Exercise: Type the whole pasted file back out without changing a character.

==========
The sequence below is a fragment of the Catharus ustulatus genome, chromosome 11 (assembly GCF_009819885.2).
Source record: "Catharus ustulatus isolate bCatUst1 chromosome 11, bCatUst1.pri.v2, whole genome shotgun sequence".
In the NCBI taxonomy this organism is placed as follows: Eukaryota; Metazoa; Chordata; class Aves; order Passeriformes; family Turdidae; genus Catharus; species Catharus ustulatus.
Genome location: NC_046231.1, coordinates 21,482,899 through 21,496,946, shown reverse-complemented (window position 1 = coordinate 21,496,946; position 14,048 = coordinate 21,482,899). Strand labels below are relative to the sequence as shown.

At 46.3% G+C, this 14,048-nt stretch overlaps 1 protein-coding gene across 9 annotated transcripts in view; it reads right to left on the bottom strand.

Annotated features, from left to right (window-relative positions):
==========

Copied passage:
The sequence below is a fragment of the Catharus ustulatus genome, chromosome 11 (assembly GCF_009819885.2).
Source record: "Catharus ustulatus isolate bCatUst1 chromosome 11, bCatUst1.pri.v2, whole genome shotgun sequence".
In the NCBI taxonomy this organism is placed as follows: Eukaryota; Metazoa; Chordata; class Aves; order Passeriformes; family Turdidae; genus Catharus; species Catharus ustulatus.
Genome location: NC_046231.1, coordinates 21,482,899 through 21,496,946, shown reverse-complemented (window position 1 = coordinate 21,496,946; position 14,048 = coordinate 21,482,899). Strand labels below are relative to the sequence as shown.

At 46.3% G+C, this 14,048-nt stretch overlaps 1 protein-coding gene across 9 annotated transcripts in view; it reads right to left on the bottom strand.

Annotated features, from left to right (window-relative positions):